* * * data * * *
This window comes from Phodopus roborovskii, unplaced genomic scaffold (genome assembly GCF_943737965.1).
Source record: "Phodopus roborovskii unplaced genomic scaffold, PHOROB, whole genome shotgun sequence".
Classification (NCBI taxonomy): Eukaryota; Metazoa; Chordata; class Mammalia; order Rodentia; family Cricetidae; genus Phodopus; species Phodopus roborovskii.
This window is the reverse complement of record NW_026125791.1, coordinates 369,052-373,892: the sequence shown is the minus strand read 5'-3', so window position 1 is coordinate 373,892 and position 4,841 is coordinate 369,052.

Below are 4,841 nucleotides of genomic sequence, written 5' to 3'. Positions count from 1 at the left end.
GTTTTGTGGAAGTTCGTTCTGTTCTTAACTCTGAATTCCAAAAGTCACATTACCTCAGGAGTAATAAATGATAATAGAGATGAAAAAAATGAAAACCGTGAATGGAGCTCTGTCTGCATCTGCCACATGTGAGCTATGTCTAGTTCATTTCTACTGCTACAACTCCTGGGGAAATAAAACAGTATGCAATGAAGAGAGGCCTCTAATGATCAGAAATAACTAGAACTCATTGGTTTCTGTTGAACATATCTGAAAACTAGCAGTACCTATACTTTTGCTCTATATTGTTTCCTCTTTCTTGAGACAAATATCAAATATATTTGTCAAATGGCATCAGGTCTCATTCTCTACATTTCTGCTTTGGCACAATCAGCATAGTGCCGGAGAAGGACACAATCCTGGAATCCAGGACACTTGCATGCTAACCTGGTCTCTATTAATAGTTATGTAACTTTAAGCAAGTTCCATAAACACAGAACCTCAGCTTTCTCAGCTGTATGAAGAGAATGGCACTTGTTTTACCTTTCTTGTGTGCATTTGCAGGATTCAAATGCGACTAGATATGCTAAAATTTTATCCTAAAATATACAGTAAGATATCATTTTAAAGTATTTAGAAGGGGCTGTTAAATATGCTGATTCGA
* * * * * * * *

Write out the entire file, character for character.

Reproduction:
This window comes from Phodopus roborovskii, unplaced genomic scaffold (genome assembly GCF_943737965.1).
Source record: "Phodopus roborovskii unplaced genomic scaffold, PHOROB, whole genome shotgun sequence".
Classification (NCBI taxonomy): Eukaryota; Metazoa; Chordata; class Mammalia; order Rodentia; family Cricetidae; genus Phodopus; species Phodopus roborovskii.
This window is the reverse complement of record NW_026125791.1, coordinates 369,052-373,892: the sequence shown is the minus strand read 5'-3', so window position 1 is coordinate 373,892 and position 4,841 is coordinate 369,052.

Below are 4,841 nucleotides of genomic sequence, written 5' to 3'. Positions count from 1 at the left end.
GTTTTGTGGAAGTTCGTTCTGTTCTTAACTCTGAATTCCAAAAGTCACATTACCTCAGGAGTAATAAATGATAATAGAGATGAAAAAAATGAAAACCGTGAATGGAGCTCTGTCTGCATCTGCCACATGTGAGCTATGTCTAGTTCATTTCTACTGCTACAACTCCTGGGGAAATAAAACAGTATGCAATGAAGAGAGGCCTCTAATGATCAGAAATAACTAGAACTCATTGGTTTCTGTTGAACATATCTGAAAACTAGCAGTACCTATACTTTTGCTCTATATTGTTTCCTCTTTCTTGAGACAAATATCAAATATATTTGTCAAATGGCATCAGGTCTCATTCTCTACATTTCTGCTTTGGCACAATCAGCATAGTGCCGGAGAAGGACACAATCCTGGAATCCAGGACACTTGCATGCTAACCTGGTCTCTATTAATAGTTATGTAACTTTAAGCAAGTTCCATAAACACAGAACCTCAGCTTTCTCAGCTGTATGAAGAGAATGGCACTTGTTTTACCTTTCTTGTGTGCATTTGCAGGATTCAAATGCGACTAGATATGCTAAAATTTTATCCTAAAATATACAGTAAGATATCATTTTAAAGTATTTAGAAGGGGCTGTTAAATATGCTGATTCGA